Horse sense is the instinct that keeps horses from betting on men.— Josephine Tey
The most instructive Josephine Tey quotes that are easy to memorize and remember
The worst of pushing horrible things down into one's subconscious is that when they pop up again they are as fresh as if they had been in a refrigerator. You haven't allowed time to get at them to-to mould them over a little.
It was pleasant to talk shop again; to use that elliptical, allusive speech that one uses only with another of one's trade.
Weak people can be very stubborn.
You can't have a tin can tied to your tail and go through life pretending it isn't there.
The trouble with you, dear, is that you think an angel of the Lord as a creature with wings, whereas he is probably a scruffy little man with a bowler hat.
Nothing puts things in perspective as quickly as a mountain.
A man may own a ship, but unless he is captain of a crew he goes where the ship goes.
It is the utterly destructive quality.
When you say vanity, you are thinking of the kind that admires itself in mirrors and buys things to deck itself out in. But that is merely personal conceit. Real vanity is something quite different. A matter not of person but of personality. Vanity says, "I must have this because I am me." It is a frightening thing because it is incurable.
Lack of education is an extraordinary handicap when one is being offensive.
Truth is often terribly thin, don't you think?
The truth of anything at all doesn't lie in someone's account of it.
It lies in all the small facts of the time. An advertisement in a paper, the sale of a house, the price of a ring.
Truth isn’t in accounts but in account-books.
If you think about the unthinkable long enough it becomes quite reasonable.
Riches ... don't consist in having things, but in not having to do something you don't want to do. ... Riches is being able to thumb your nose.
After three days without one, the desire to read a newspaper vanished.
And really, one was happier without.
Letterwriting is the natural outlet of the "odds.
" The busy-bodies, the idle, the perverted, the cranks, the feel-it-my-duties ... Also the plain depraved. They all write letters. It's their safe outlet, you see. They can be as interfering, as long-winded, as obscene, as pompous, as one-idea'd, as they like on paper, and no one can kick them for it. So they write. My God, how they write!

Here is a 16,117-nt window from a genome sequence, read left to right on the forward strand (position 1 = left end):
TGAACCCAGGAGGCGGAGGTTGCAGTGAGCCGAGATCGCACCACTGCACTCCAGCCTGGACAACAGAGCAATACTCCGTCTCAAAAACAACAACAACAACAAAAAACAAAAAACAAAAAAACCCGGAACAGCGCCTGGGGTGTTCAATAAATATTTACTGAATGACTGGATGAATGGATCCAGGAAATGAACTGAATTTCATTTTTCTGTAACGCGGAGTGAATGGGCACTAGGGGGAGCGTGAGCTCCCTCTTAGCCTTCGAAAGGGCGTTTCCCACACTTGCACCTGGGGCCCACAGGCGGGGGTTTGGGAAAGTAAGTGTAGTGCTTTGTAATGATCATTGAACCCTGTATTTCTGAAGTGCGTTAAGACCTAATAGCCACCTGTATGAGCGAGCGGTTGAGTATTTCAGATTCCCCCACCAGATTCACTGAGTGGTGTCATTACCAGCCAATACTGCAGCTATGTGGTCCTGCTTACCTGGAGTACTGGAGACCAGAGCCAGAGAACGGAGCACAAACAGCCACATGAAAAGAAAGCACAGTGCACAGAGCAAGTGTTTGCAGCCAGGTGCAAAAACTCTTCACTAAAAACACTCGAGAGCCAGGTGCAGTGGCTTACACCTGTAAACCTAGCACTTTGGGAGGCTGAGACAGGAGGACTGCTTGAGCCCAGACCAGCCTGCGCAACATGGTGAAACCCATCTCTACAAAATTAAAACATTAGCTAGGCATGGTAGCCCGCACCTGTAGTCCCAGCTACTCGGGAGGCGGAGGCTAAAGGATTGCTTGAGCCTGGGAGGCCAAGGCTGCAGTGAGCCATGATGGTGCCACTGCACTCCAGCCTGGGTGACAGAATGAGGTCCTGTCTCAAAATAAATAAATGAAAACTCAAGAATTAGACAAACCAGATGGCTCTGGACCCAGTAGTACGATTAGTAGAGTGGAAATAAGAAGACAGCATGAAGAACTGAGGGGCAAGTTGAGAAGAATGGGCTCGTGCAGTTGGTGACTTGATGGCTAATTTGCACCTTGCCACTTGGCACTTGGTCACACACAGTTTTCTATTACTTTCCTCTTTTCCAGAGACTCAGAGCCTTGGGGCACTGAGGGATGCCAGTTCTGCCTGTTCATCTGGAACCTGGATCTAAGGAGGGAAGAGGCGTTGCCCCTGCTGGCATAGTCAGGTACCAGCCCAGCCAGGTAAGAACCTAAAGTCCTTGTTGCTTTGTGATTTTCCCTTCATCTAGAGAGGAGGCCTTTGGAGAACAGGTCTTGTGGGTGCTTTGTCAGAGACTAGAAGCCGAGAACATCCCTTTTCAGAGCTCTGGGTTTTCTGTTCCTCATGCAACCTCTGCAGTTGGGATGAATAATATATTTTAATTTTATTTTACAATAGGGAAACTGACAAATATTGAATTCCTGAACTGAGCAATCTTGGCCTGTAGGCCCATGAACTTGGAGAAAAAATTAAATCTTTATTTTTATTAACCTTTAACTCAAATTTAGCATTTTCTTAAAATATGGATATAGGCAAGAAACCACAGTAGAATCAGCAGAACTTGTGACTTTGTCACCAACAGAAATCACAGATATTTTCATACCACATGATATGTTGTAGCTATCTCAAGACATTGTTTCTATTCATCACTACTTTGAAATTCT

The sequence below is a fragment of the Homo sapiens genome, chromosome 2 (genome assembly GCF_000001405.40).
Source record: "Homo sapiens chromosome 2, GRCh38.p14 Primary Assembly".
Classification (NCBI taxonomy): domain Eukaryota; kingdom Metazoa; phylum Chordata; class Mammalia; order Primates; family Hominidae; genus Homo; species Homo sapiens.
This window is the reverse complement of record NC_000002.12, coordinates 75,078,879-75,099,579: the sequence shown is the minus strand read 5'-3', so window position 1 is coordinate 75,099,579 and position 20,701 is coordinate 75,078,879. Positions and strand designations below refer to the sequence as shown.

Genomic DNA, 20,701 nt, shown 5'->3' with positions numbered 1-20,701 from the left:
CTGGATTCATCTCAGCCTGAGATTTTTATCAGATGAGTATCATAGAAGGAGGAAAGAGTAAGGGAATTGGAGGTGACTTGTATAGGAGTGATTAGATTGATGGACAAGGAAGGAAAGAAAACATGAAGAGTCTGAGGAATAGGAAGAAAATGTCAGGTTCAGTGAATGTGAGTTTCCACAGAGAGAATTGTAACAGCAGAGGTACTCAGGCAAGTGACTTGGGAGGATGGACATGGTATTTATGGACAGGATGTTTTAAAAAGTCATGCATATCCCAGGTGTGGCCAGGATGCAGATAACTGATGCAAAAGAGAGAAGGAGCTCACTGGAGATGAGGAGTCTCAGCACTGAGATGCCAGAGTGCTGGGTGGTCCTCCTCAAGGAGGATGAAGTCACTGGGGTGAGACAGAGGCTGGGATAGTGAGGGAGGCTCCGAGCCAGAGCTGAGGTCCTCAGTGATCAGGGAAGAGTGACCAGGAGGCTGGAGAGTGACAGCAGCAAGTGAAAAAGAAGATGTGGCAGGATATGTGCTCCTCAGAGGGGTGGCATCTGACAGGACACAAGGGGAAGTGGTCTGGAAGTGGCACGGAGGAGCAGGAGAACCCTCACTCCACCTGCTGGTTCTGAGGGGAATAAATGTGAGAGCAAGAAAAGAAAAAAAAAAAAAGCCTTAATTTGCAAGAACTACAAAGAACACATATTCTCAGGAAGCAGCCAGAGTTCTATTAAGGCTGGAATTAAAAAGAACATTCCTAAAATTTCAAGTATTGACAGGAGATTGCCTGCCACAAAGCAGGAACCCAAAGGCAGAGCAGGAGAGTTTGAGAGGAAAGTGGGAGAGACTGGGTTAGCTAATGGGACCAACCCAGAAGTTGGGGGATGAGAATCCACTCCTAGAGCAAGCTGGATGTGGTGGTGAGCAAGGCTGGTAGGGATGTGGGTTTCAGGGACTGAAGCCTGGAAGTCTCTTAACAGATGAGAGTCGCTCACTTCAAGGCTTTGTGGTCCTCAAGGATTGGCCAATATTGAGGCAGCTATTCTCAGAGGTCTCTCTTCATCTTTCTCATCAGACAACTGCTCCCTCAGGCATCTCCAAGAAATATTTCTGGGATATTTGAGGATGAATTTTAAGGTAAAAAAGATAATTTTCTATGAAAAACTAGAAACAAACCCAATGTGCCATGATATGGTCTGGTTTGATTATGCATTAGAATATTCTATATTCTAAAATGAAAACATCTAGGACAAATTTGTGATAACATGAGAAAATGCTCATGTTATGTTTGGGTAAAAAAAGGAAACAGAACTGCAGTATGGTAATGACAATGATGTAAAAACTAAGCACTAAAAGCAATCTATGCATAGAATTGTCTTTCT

I expect this is what death is like when you meet it. Sort of wildly unfair but inevitable.
That was the way with grief: it left you alone for months together until you thought that you were cured, and then without warning it blotted out the sunlight.
Fasting was good for the imagination but bad for logic.
It is not possible to love and be wise.
One would expect boredom to be a great yawning emotion, but it isn't, of course.
It's a small niggling thing.
He knew by heart every last minute crack on its surface.
He had made maps of the ceiling and gone exploring on them; rivers, islands, and continents. He had made guessing games of it and discovered hidden objects; faces, birds, and fishes. He made mathematical calculations of it and rediscovered his childhood; theorems, angles, and triangles. There was practically nothing else he could do but look at it. He hated the sight of it.
There were people whose only interest in life was writing letters.
To the newspapers, to authors, to strangers, to City Councils, to the police. It did not much matter to whom; the satisfaction of writing seemed to be all.
Nothing in this world came out of satisfaction. Except the human race.
Most people's first books are their best anyways. It's the one they wanted most to write.
A thousand people drowned in floods in China are news: a solitary child drowned in a pond is tragedy.